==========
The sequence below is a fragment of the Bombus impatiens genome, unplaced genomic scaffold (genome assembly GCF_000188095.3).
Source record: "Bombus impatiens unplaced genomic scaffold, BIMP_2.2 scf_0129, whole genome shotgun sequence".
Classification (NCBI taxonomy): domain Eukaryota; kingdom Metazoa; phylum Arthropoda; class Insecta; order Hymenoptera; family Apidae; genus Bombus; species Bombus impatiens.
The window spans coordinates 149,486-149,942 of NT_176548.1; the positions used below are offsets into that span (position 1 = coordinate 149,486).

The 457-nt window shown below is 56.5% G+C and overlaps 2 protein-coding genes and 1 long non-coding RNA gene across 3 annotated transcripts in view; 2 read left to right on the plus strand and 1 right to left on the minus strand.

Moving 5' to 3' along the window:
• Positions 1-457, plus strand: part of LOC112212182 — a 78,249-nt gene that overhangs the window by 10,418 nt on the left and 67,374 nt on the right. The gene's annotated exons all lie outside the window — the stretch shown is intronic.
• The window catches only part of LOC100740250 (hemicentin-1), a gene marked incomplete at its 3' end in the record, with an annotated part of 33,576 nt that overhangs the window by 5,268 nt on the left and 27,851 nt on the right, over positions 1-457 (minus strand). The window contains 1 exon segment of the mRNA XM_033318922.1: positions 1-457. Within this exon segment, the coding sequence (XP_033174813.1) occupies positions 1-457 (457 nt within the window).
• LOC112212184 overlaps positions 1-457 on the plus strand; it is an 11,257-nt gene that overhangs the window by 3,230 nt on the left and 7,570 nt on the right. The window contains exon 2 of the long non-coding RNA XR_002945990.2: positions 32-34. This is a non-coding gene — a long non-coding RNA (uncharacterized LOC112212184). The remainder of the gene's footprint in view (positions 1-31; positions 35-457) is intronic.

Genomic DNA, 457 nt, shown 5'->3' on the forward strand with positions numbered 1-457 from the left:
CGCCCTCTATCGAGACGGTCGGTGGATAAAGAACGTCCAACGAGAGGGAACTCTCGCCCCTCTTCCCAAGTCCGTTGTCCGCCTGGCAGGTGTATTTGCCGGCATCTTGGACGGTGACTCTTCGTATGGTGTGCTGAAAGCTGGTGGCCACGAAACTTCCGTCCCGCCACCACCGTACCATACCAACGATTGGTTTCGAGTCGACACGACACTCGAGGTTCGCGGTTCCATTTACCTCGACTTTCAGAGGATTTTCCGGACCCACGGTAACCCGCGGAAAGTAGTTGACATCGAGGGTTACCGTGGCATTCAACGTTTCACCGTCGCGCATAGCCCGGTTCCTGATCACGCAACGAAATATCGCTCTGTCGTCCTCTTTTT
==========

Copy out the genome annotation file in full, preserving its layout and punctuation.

The sequence below is a fragment of the Bombus impatiens genome, unplaced genomic scaffold (genome assembly GCF_000188095.3).
Source record: "Bombus impatiens unplaced genomic scaffold, BIMP_2.2 scf_0129, whole genome shotgun sequence".
Classification (NCBI taxonomy): domain Eukaryota; kingdom Metazoa; phylum Arthropoda; class Insecta; order Hymenoptera; family Apidae; genus Bombus; species Bombus impatiens.
The window spans coordinates 149,486-149,942 of NT_176548.1; the positions used below are offsets into that span (position 1 = coordinate 149,486).

The 457-nt window shown below is 56.5% G+C and overlaps 2 protein-coding genes and 1 long non-coding RNA gene across 3 annotated transcripts in view; 2 read left to right on the plus strand and 1 right to left on the minus strand.

Moving 5' to 3' along the window:
• Positions 1-457, plus strand: part of LOC112212182 — a 78,249-nt gene that overhangs the window by 10,418 nt on the left and 67,374 nt on the right. The gene's annotated exons all lie outside the window — the stretch shown is intronic.
• The window catches only part of LOC100740250 (hemicentin-1), a gene marked incomplete at its 3' end in the record, with an annotated part of 33,576 nt that overhangs the window by 5,268 nt on the left and 27,851 nt on the right, over positions 1-457 (minus strand). The window contains 1 exon segment of the mRNA XM_033318922.1: positions 1-457. Within this exon segment, the coding sequence (XP_033174813.1) occupies positions 1-457 (457 nt within the window).
• LOC112212184 overlaps positions 1-457 on the plus strand; it is an 11,257-nt gene that overhangs the window by 3,230 nt on the left and 7,570 nt on the right. The window contains exon 2 of the long non-coding RNA XR_002945990.2: positions 32-34. This is a non-coding gene — a long non-coding RNA (uncharacterized LOC112212184). The remainder of the gene's footprint in view (positions 1-31; positions 35-457) is intronic.

Genomic DNA, 457 nt, shown 5'->3' on the forward strand with positions numbered 1-457 from the left:
CGCCCTCTATCGAGACGGTCGGTGGATAAAGAACGTCCAACGAGAGGGAACTCTCGCCCCTCTTCCCAAGTCCGTTGTCCGCCTGGCAGGTGTATTTGCCGGCATCTTGGACGGTGACTCTTCGTATGGTGTGCTGAAAGCTGGTGGCCACGAAACTTCCGTCCCGCCACCACCGTACCATACCAACGATTGGTTTCGAGTCGACACGACACTCGAGGTTCGCGGTTCCATTTACCTCGACTTTCAGAGGATTTTCCGGACCCACGGTAACCCGCGGAAAGTAGTTGACATCGAGGGTTACCGTGGCATTCAACGTTTCACCGTCGCGCATAGCCCGGTTCCTGATCACGCAACGAAATATCGCTCTGTCGTCCTCTTTTT